The CBC cannot independently verify the claims which were published in the American Journal of Orthopsychiatry.
"I knew if I spoke out, yeah, I could have gotten in trouble and might not have been allowed back in," said Kronick.
Last year, the CBSA detained 7,212 people in immigration holding centres, including 118 minors who were either detained themselves or ended up inside a holding centre because a parent was held. The majority of the children held were under the age of 11.
Children usually end up being detained because they are asylum seekers and the CBSA wants to check the validity of their parents' immigration documents. In an emailed statement to CBC Radio, the CBSA said it only holds children as a "last resort."
When the research paper by Kronick's team came out in 2015, it said that detaining children for even a short period of time was frightening, and in some cases, traumatizing.
Kronick recalled the girl she had observed in the holding centre's yard, and how she had changed from being hopeful to hopeless. The girl stopped eating and became withdrawn.
"She transformed from a very normal child to a child who looked severely psychiatrically ill," Kronick said.
'A system that stripped everyone of their agency'
At the girl's detention review hearing, to decide whether she should be released or held, Kronick said the decision-maker opted not to release her.
But as the girl wept, Kronick noted the decision-maker's demeanour.
"I remember watching the decision-maker and noticing that he or she couldn't even bring themselves to look up at the child at any point."
Kronick and her team published a subsequent paper, in 2018, documenting those complex emotions and how one navigates maintaining objectivity in the country's immigration and refugee system.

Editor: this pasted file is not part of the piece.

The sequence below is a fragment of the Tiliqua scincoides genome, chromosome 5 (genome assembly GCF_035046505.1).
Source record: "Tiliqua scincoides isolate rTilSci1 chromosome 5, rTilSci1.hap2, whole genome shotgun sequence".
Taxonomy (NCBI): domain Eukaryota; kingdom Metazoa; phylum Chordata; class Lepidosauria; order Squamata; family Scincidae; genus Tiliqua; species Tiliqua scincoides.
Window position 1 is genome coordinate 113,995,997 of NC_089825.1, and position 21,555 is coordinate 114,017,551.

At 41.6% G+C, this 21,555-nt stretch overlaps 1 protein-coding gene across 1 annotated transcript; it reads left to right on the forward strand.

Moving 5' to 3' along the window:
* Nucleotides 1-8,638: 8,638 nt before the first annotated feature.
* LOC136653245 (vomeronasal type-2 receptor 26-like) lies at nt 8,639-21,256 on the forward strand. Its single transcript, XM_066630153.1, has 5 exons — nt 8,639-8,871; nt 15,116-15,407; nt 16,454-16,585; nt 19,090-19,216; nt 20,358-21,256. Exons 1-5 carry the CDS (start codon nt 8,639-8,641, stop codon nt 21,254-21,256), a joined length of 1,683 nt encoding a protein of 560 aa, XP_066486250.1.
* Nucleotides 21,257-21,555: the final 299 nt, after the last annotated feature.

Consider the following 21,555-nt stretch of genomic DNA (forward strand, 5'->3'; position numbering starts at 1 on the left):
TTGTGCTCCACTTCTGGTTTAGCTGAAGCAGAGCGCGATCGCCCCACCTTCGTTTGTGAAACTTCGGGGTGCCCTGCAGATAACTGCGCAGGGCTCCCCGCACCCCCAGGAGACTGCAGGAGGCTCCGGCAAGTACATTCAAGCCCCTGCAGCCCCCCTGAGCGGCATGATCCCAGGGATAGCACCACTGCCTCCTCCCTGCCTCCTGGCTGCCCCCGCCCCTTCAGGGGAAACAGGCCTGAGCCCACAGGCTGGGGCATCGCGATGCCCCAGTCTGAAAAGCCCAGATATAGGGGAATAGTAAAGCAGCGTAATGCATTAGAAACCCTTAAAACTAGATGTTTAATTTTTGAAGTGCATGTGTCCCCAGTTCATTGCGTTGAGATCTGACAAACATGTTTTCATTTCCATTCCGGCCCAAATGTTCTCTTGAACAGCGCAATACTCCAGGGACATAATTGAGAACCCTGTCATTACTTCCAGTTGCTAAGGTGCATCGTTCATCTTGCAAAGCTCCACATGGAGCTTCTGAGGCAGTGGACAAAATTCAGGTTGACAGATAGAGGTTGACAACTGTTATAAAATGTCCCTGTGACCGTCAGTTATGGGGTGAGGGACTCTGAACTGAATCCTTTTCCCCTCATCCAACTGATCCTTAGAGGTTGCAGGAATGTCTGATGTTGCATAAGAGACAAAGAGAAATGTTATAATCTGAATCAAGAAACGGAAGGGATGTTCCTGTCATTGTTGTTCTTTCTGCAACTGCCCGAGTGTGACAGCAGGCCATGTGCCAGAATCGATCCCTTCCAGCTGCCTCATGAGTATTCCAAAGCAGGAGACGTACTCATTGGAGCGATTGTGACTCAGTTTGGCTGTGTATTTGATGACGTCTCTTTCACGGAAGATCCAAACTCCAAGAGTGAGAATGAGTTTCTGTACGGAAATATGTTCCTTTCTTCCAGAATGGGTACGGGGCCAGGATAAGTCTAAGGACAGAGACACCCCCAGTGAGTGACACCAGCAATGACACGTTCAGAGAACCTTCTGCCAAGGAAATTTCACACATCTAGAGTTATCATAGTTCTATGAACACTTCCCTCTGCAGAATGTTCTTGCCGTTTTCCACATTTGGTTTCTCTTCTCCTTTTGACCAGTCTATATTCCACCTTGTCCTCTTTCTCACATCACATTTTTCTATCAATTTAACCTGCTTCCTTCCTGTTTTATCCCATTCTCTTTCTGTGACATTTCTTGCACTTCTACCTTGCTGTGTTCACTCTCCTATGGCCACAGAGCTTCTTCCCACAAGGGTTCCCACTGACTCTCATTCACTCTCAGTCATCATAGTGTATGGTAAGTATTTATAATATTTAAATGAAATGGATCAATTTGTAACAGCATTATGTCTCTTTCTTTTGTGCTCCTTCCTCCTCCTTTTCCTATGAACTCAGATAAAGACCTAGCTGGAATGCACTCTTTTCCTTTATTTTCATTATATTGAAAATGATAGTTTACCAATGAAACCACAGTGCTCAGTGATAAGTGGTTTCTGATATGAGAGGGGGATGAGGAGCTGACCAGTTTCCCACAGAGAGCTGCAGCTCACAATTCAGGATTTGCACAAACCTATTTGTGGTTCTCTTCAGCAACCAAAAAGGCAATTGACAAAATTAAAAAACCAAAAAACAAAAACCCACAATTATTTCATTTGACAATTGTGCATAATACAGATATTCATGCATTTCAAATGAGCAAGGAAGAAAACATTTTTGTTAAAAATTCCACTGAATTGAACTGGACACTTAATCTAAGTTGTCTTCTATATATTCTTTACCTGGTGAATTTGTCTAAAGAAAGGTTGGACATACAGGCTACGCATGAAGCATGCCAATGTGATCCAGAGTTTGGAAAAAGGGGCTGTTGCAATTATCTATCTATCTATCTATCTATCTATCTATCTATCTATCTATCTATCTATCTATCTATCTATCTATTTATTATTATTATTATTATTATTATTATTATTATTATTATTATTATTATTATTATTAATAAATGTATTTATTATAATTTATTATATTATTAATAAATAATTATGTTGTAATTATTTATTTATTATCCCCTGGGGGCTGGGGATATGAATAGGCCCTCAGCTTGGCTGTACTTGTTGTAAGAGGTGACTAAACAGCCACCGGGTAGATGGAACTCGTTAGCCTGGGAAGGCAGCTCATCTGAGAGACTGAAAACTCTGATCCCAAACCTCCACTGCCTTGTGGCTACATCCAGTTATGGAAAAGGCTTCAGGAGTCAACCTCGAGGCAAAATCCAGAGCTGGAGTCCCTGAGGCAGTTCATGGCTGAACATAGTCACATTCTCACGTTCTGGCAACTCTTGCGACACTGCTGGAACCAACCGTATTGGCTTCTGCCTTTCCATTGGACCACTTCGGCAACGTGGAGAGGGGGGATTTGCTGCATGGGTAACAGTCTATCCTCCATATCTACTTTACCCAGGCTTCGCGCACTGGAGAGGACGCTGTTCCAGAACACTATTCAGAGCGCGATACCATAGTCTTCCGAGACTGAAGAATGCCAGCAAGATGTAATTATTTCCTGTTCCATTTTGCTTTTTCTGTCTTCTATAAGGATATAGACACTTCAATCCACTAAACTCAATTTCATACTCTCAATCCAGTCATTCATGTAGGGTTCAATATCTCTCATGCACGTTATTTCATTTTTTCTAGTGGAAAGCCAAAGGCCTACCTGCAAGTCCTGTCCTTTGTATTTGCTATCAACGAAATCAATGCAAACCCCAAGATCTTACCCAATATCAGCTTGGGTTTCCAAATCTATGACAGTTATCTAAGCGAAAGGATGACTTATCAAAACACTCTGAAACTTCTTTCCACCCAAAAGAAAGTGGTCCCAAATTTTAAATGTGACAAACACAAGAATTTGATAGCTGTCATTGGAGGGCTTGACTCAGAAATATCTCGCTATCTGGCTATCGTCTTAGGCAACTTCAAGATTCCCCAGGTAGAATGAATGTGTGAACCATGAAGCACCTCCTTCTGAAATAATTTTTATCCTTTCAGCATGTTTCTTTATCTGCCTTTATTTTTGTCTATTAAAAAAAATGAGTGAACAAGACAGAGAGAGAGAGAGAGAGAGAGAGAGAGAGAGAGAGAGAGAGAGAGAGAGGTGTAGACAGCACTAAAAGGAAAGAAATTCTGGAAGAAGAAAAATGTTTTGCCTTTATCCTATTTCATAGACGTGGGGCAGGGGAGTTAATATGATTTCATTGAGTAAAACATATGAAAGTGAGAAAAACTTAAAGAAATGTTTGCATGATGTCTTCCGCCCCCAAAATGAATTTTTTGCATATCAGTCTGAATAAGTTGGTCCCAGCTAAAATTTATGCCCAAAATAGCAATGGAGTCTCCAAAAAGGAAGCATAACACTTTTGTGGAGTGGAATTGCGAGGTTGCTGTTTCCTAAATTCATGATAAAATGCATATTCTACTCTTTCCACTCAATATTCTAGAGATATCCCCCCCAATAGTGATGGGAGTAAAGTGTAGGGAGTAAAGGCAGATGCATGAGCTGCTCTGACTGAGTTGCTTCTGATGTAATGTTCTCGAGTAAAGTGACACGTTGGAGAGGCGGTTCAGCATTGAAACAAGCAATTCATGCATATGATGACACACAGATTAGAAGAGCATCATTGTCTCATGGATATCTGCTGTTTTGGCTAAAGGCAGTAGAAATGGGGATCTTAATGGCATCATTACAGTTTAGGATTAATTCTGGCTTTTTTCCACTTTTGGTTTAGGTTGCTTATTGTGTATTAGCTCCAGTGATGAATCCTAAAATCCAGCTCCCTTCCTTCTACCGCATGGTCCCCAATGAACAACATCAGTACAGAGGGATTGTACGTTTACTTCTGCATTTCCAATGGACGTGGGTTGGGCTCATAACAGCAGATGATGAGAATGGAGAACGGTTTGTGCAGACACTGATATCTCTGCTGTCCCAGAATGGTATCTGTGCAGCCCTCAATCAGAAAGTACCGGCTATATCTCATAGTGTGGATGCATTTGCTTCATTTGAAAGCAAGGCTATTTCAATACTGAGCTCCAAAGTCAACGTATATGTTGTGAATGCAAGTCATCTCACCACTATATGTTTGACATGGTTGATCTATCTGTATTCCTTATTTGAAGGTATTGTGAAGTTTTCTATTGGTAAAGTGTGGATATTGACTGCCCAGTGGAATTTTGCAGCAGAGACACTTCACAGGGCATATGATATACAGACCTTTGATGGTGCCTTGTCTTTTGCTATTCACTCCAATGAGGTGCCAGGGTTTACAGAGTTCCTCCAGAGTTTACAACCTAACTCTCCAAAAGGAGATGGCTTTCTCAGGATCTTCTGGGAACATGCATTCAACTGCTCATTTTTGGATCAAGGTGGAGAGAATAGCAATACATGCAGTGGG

"We were working in a system that stripped everyone of their agency to be able to help and to intervene," she said.
The paper focused particularly on the relationship between the guards and the children.
"The guards would pick these babies up and say, 'mon amour.' They would be very affectionate," Kronick said.
'Sadness and grief'
For the researchers, the experience working inside the detention centre lingered, too.
"There was a whole side process that was happening that was very significant, and that was sadness and grief in what we were witnessing," Kronick said. "I think we had to take it very seriously — it was pointing to the sadness and grief that was being lived by these families."
In 2017, two years after Kronick's initial research on children in detention was released, their research, along with another paper from the University of Toronto, captured the attention of policy makers and the media.
Public Safety Minister Ralph Goodale issued a ministerial directive to the CBSA saying that the best interests of a child must be taken into consideration before detaining them. Since then, the number of minors in detention centres has been declining.
"We've definitely seen improvements that the government can be commended on, but they're still a long way to go." Kronick said. "In my view, any child in detention is one too many."
Craig Desson is a journalist and producer with CBC Montreal. He's reported on immigration, digital privacy and gaming. He's also worked at The Toronto Star, TVO and Journalists for Human Rights.
His radio work has won awards at The Third Coast International Audio Festival and The New York Festivals. He was also a 2017 Arthur F. Burns journalism fellow where he reported for CBC News from Eastern Germany.
This documentary was produced with and edited by Julia Pagel, and made through the Doc Mentorship Program.